Unexpected Edibles - Little Western Bittercress
April 25, 2013 at 4:57 PM
Distributed throughout the Western US, Little Western Bittercress (Cardamine oligosperma) is a notorious weed that begins appearing in the dark days of winter and persists until the onset of summer heat. If you garden in this region, chances are you have experienced its explosive seeds, which catapult out of the tiny mature pods at the slightest touch, sending hundreds of seeds sometimes many feet away, or right into your face. But there's a plus side: harvested young, bittercress is also a delicious salad green, containing all the spicy goodness of its cultivated cousins, the upland and water cresses, with a touch of wild, mineral richness not found in any other green.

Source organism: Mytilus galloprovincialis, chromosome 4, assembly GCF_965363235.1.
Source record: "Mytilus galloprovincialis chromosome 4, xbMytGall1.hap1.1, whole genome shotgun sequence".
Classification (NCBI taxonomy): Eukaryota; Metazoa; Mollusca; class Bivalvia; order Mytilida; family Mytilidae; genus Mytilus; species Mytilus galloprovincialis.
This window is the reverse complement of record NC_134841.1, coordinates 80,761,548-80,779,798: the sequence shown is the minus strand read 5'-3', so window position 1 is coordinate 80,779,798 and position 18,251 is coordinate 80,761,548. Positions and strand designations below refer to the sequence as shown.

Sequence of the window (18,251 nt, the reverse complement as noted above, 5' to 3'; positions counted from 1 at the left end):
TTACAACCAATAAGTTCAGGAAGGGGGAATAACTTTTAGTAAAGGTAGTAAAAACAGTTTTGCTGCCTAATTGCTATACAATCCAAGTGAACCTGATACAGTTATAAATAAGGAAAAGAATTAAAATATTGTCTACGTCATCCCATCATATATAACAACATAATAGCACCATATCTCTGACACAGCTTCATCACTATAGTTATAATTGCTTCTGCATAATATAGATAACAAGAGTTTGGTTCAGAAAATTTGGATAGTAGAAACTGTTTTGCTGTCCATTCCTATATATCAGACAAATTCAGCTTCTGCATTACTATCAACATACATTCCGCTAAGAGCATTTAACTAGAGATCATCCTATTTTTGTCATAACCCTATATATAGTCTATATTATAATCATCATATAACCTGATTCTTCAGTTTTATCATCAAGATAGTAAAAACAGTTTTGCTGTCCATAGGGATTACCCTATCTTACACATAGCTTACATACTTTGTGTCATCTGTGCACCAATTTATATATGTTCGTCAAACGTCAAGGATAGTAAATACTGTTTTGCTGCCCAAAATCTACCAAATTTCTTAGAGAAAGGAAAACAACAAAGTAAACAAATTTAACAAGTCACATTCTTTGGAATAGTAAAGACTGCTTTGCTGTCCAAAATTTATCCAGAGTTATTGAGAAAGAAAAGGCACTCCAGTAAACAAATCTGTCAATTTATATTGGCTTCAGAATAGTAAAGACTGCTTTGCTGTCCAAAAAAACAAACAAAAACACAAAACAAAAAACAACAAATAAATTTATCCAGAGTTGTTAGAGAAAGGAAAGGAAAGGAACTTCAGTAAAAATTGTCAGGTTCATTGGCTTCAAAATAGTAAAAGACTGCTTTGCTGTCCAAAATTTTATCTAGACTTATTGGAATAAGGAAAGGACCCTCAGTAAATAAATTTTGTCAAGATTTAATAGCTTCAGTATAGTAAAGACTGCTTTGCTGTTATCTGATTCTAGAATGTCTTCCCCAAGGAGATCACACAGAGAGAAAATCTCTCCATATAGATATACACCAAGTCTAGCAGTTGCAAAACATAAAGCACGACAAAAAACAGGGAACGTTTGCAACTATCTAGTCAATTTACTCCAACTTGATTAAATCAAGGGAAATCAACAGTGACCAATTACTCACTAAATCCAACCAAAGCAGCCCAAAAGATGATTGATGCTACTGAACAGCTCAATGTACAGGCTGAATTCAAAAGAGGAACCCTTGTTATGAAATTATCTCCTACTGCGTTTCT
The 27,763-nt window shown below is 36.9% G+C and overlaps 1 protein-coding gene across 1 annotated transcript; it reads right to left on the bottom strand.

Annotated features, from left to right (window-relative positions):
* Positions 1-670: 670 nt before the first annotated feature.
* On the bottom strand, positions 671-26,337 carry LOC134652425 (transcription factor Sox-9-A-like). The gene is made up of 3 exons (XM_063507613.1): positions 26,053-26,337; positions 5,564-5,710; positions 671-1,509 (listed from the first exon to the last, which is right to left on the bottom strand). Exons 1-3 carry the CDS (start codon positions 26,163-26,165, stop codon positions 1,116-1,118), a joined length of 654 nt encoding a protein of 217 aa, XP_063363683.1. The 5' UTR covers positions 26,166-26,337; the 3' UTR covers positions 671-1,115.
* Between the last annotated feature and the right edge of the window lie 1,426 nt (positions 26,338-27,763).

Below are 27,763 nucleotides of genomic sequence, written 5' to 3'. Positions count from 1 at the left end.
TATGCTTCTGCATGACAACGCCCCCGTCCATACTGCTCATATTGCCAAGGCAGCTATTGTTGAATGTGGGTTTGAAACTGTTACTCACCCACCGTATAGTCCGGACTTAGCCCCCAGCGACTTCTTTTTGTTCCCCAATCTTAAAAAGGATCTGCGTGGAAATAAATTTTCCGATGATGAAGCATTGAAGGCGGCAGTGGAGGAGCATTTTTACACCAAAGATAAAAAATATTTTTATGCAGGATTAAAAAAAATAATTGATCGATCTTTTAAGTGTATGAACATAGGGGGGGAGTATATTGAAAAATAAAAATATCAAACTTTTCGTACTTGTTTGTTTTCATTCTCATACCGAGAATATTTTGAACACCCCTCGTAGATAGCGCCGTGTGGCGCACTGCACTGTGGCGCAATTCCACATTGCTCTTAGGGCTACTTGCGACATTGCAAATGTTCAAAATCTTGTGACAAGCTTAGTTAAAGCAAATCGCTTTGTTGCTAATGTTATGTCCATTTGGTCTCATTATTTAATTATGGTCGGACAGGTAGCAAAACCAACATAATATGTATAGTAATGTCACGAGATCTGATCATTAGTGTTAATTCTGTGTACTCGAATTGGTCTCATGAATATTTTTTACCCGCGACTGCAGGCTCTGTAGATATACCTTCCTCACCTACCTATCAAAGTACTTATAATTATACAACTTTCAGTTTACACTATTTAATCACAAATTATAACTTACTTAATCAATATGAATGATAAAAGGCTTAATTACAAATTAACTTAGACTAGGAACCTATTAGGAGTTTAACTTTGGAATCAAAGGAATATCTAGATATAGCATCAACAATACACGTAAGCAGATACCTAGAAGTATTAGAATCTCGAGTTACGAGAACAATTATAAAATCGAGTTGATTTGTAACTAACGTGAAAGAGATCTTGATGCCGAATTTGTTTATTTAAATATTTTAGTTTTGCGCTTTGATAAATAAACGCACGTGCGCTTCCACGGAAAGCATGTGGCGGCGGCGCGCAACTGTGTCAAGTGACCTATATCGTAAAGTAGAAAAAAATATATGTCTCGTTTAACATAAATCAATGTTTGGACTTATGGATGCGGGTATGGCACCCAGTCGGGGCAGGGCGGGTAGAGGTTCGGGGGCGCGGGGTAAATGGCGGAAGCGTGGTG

I limit my bittercress harvest to those growing in my garden. While bittercress sprouts nearly everywhere its seeds land (sidewalk cracks, along bike trails, the edges of lawns and gardens), many of these locations are not controlled—i.e. you don’t know what’s been sprayed, dumped or otherwise distributed there. In the safety of my own garden plot, I can be relatively sure the plants are clean. And in fertile soil, bittercress foliage grows much larger and more succulent than do their feral counterparts. I pull the plants out whole (otherwise known as weeding), wash and spin them dry, then trim off the roots before using the leaflets in my early spring salads, as a fancy ‘microgreen’ garnish, or to spice up a sandwich.